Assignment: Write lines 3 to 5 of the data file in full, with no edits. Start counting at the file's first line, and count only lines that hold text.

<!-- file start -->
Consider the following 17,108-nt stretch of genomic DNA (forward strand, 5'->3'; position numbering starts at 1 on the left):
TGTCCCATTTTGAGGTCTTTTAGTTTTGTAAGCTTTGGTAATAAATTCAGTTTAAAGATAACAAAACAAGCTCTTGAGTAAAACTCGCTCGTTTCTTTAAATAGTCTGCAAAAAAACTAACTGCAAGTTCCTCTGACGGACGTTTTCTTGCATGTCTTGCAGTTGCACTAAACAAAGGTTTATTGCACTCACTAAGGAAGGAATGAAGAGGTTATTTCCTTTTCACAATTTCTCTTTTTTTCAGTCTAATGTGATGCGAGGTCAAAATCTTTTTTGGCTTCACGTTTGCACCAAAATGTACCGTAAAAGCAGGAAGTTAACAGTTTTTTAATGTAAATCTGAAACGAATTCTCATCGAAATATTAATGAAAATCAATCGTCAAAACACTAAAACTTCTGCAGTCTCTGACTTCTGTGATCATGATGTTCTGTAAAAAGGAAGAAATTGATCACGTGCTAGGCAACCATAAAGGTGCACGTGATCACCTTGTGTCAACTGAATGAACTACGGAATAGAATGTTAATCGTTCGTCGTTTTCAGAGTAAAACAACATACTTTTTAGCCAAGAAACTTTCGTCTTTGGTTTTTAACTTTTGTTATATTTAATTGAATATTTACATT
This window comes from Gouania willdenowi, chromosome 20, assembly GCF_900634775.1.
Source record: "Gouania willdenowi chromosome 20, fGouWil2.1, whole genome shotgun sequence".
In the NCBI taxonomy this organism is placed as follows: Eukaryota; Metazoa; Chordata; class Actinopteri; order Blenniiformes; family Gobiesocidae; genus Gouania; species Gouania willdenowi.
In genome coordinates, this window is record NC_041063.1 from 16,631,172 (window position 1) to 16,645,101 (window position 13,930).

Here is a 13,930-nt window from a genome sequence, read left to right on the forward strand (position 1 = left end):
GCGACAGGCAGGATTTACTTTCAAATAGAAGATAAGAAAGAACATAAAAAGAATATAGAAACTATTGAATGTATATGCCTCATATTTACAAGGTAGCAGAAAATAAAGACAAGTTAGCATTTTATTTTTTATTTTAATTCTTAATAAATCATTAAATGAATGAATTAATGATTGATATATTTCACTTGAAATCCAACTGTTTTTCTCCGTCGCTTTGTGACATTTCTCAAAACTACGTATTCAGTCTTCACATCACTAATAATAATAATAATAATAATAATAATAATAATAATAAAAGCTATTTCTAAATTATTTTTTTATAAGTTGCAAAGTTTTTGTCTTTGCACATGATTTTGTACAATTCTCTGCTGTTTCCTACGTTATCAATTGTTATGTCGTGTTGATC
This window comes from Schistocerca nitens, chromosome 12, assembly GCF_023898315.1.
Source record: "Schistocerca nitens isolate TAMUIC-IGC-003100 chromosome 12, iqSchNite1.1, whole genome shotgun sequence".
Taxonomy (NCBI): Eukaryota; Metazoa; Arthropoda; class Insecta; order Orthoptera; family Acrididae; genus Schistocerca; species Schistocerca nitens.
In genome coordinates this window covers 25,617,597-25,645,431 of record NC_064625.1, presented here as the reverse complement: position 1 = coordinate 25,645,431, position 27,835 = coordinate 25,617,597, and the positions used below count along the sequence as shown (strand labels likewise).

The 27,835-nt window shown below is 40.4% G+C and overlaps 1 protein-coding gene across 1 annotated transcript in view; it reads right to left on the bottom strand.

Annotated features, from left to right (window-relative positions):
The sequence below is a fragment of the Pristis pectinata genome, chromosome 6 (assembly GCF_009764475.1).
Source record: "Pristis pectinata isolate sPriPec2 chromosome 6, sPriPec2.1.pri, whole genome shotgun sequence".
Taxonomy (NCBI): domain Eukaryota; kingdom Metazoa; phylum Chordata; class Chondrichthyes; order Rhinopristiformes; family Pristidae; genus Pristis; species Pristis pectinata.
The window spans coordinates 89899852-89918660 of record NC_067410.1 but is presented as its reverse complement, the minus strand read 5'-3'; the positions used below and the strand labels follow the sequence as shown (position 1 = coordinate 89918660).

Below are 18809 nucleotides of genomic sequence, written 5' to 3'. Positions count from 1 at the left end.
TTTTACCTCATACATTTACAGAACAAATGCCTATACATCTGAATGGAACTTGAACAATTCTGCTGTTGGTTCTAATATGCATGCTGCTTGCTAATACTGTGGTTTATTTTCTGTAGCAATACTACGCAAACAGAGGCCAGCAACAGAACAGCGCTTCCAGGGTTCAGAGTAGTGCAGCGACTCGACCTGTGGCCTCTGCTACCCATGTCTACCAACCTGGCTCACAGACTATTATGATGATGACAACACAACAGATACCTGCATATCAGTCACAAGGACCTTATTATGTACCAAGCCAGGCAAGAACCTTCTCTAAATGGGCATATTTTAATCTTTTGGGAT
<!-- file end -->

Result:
This window comes from Gouania willdenowi, chromosome 20, assembly GCF_900634775.1.
Source record: "Gouania willdenowi chromosome 20, fGouWil2.1, whole genome shotgun sequence".
In the NCBI taxonomy this organism is placed as follows: Eukaryota; Metazoa; Chordata; class Actinopteri; order Blenniiformes; family Gobiesocidae; genus Gouania; species Gouania willdenowi.